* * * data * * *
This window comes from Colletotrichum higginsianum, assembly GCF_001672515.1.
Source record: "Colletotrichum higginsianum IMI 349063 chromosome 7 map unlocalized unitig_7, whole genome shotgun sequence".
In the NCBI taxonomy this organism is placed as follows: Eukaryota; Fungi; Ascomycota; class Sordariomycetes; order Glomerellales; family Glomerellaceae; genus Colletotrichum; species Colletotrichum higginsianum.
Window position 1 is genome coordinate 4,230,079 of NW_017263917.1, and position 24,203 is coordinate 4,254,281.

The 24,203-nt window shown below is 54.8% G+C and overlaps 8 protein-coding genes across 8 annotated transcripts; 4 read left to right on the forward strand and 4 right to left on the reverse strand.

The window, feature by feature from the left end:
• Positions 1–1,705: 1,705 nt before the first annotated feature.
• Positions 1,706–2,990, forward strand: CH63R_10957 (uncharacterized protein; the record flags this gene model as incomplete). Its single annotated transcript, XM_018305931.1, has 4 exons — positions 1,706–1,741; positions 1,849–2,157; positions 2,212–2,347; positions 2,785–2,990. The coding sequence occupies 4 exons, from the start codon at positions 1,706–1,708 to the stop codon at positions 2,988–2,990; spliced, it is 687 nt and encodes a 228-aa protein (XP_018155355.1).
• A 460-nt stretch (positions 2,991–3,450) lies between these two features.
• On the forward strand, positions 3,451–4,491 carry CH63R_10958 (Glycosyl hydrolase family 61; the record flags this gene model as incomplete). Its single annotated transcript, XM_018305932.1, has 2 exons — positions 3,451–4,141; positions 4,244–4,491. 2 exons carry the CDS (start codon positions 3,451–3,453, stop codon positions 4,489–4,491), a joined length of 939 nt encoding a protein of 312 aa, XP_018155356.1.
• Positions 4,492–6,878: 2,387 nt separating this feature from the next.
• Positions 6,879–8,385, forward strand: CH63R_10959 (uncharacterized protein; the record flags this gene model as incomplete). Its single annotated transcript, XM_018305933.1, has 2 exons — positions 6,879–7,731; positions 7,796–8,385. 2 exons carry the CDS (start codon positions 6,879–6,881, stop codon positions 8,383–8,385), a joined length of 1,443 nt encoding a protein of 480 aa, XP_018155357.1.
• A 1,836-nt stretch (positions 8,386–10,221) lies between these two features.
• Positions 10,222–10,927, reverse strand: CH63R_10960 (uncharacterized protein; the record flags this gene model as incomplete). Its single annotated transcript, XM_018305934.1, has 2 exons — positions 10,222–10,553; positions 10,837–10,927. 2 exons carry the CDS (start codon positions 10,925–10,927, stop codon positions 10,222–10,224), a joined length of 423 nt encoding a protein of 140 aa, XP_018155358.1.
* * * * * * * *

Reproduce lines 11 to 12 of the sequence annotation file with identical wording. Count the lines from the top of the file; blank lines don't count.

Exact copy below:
• Positions 4,492–6,878: 2,387 nt separating this feature from the next.
• Positions 6,879–8,385, forward strand: CH63R_10959 (uncharacterized protein; the record flags this gene model as incomplete). Its single annotated transcript, XM_018305933.1, has 2 exons — positions 6,879–7,731; positions 7,796–8,385. 2 exons carry the CDS (start codon positions 6,879–6,881, stop codon positions 8,383–8,385), a joined length of 1,443 nt encoding a protein of 480 aa, XP_018155357.1.